In addition to the variance by urbanity and rurality, there was also variance in the data by age. Those aged 35 and under were more likely than the rest of the sample to want government to focus on improving access to and offer of services in rural areas (42% compared with 36%), which is pertinent when considering the out-migration of young people in rural areas.

The common priorities identified in the quantitative research relating to transport provision, broadband, and jobs were also reflected in the qualitative elements of the study.

Transport provision was commonly seen to be limited in rural areas, and there were specific issues related to infrequent bus and train services, and disruptions to ferry services. For those in remote rural locations there was a view that the limited availability of public transport creates a reliance on cars which in turn affects the environment.

"The system relies on old buses which don't service all of the routes and break down quite a bit" (Interview participant)

In addition to transport services, there was mention of service closure such as banks, post offices, out of hours hospitals, and schools. There was a perception that limited service provision stemmed from the low population density in these areas as population numbers are needed to justify service provision.

"The RBS bank has closed down, which means there are less ATMs which are needed by tourists" (Interview participant)

"Rural areas need to have people living there at the right age (young people) so they need schools, internet, roads, and a transportation system" (Interview participant)

One participant discussed the development of Euro Park in Calderbank Village as an example of a housing development being built on green belt. There was the view that, a hospital and school is being built alongside the development as it is bringing affordable housing for many people. Indeed, there was an implicit assumption that these services would not be available if the development was not being constructed.

With respect to schools, however, the University of Highlands and Islands campuses were cited as a positive development, including the distance learning courses offered by the institution.

There was also specific mention of a lack of health and social care services in rural areas - one participant discussed moving from a rural to an urban location to be able to receive the care package she required. There was a perception that homes for disabled people were few in rural areas, and therefore "stuck out", and likely to become centres for anti-social behaviour".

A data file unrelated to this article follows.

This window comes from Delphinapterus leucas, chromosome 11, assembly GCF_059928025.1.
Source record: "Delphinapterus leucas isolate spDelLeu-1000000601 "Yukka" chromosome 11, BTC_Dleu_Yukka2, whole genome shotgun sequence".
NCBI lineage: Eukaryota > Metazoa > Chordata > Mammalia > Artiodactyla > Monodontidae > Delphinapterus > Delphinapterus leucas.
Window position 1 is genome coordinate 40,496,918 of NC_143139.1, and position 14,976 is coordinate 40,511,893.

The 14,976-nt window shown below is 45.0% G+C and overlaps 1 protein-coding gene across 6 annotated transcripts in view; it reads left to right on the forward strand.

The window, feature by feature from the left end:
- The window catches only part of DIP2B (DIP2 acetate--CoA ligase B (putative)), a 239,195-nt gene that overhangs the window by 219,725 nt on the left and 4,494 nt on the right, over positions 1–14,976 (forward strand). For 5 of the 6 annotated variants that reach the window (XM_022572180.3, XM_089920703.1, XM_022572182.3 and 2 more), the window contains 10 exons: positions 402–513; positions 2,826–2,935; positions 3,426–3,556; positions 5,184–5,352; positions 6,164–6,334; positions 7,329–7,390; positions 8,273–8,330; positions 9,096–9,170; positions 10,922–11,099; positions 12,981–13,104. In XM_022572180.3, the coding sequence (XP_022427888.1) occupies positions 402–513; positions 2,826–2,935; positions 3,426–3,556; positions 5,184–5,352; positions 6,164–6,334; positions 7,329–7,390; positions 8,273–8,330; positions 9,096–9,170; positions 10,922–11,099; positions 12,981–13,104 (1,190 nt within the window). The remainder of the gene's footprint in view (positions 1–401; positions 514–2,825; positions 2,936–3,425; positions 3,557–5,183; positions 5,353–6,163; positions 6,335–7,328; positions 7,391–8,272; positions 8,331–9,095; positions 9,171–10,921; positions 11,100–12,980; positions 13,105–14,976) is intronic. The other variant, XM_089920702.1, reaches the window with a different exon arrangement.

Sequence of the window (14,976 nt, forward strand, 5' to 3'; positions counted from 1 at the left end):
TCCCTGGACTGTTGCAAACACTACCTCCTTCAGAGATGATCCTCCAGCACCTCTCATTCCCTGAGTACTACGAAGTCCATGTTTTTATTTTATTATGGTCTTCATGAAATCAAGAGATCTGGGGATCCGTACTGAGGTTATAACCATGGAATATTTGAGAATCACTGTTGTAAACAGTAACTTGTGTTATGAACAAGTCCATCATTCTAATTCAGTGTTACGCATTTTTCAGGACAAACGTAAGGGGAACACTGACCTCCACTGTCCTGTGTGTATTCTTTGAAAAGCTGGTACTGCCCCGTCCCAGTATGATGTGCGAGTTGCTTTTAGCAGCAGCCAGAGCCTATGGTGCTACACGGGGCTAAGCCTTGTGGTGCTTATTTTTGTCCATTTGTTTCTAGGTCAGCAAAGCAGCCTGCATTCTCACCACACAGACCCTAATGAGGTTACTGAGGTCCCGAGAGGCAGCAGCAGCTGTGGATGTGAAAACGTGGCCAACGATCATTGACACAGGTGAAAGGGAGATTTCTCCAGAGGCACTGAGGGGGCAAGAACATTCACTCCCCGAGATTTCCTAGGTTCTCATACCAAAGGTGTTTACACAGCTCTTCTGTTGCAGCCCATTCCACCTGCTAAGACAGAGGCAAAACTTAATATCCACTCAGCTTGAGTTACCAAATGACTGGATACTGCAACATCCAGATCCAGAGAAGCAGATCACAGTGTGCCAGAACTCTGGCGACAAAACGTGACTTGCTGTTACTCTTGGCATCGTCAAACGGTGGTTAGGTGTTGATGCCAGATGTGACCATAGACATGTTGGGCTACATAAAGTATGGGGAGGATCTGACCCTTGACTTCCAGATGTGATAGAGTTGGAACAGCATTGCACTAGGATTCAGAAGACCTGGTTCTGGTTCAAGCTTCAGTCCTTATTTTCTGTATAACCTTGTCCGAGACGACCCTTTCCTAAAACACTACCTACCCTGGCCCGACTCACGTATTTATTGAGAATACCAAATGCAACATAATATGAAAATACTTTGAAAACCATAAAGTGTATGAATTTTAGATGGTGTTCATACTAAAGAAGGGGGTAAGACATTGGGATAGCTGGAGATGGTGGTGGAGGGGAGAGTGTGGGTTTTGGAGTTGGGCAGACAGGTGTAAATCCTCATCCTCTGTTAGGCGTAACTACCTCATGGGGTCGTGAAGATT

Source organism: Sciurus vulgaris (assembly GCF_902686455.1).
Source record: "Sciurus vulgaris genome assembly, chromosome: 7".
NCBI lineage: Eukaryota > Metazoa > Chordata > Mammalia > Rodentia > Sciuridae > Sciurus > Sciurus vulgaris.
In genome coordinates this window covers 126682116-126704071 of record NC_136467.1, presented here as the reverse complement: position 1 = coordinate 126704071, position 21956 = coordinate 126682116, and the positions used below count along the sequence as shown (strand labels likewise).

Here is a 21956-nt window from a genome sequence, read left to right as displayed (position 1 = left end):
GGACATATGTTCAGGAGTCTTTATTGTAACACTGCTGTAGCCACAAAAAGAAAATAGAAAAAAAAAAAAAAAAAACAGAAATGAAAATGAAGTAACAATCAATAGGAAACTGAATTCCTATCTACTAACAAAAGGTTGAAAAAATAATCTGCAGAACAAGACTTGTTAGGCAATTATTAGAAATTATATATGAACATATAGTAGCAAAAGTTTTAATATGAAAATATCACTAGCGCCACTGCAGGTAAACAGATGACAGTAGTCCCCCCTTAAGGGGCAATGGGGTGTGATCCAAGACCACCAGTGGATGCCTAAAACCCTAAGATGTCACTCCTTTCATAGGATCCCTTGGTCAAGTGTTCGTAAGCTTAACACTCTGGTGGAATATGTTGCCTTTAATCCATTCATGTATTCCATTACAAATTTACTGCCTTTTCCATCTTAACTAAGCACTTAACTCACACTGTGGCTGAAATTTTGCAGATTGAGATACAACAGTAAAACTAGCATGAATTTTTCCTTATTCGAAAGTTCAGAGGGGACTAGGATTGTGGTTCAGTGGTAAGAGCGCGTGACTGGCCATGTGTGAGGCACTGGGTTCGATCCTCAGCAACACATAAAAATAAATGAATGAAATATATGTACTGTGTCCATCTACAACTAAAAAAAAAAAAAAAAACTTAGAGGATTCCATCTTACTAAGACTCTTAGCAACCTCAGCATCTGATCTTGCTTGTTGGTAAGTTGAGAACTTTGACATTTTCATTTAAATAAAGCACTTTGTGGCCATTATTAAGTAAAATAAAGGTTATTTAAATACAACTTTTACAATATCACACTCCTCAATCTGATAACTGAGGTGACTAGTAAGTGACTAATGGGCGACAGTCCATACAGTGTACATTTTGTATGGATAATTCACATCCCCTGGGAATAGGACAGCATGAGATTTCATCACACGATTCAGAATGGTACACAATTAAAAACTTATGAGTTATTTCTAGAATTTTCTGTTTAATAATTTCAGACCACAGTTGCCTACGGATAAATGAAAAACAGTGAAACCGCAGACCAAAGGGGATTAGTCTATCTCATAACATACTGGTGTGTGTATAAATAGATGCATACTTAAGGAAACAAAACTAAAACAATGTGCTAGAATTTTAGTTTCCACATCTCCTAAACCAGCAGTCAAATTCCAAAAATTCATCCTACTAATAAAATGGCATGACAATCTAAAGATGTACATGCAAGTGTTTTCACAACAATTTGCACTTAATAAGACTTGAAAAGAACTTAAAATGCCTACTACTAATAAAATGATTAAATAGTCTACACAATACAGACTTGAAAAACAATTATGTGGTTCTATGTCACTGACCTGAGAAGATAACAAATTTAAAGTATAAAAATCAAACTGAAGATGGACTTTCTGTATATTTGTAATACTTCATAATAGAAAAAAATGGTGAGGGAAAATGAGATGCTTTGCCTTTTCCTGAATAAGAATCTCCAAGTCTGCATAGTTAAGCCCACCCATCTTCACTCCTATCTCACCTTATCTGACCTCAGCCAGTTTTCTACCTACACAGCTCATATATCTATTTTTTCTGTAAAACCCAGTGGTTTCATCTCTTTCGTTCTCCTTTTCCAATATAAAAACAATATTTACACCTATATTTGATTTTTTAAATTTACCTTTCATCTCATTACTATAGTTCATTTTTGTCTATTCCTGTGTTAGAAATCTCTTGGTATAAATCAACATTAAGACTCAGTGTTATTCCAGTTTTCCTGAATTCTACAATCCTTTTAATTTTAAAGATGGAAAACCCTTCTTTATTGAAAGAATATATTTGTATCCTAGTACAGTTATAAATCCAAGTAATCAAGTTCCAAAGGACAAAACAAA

In addition to service provision, there was the issue of electricity shortages and poor communication infrastructure such as mobile connectivity and broadband. One participant mentioned, that there is only 2G network coverage in some parts of Skye.

"The electric cables run from Ullapool to the Island and the electricity goes off more often than when we had our own electricity plant… sometimes the whole island has no electricity" (Interview participant)

In particular, improving digital infrastructure was seen to be important in terms of supporting service provision, such as online learning, and e-health. It was felt that an emphasis should be placed on developing rural broadband "as we live in a technological age, rural communities will get left behind". These findings are consistent with the literature on the issue, Atterton et al. 2018 point out that improving digital connectivity in rural areas is imperative to ensure equity between urban and rural areas[21].

Moreover, while participants in rural areas did not self-identify as being in poverty, there was a perception that there were high levels of unemployment in rural areas and thus a reliance on the welfare system. Conversely, those in urban areas recognised that there is often a difference in wages between those living in urban and rural areas; however, there was a caveat that the cost of living might be lower in rural areas, thus in part justifying the differences.

There was the view that high levels of unemployment in rural areas stemmed from a lack of jobs in these areas. One participant discussed having to show 35 hours of job searches related to claiming universal credit, which was not feasible as there was a limited availability of jobs. Discussions around the lack of jobs was couched in descriptions in the decline in industry jobs, and a lack of consequent regeneration of the local economy. Having said that, there was a recognition of tourism as a means to stimulate rural economies, although this was seen to have both positive and negative impacts on communities.

Points of consideration:

  • The issue of place is becoming increasingly significant in the adoption of inclusive growth in Scotland, and agri-policy which has conventionally included rural development priorities can be key in addressing some of the issues related to stimulating the rural economy - in particular, the research identified the view that there is a need for more jobs, opportunities and support for rural areas, particularly among those in remote small towns and remote rural locations. Importantly, 31% said that government should prioritise encouraging businesses to set up or move to rural locations;
  • Community ownership of land and buildings provide opportunities for rural communities to use land ownership to identify independent revenue streams and use these for local re-investment, 58% think that rural areas need more support in capitalising on opportunities for community ownership which is an area that future policy could focus on;
  • A consistent theme in the research is a lack of service provision, and given digital by default, there are gains to be made by improving digital infrastructure so that those residing in rural locations can access services online;
  • The research shows that there is a more acute understanding of rural community issues among those residing in rural areas than those residing in urban areas. At the Motherwell forum there was a view that future agriculture policy can help to connect urban and rural populations as a way to bridge this gap.

Contact

Email: socialresearch@scotland.gsi.gov.uk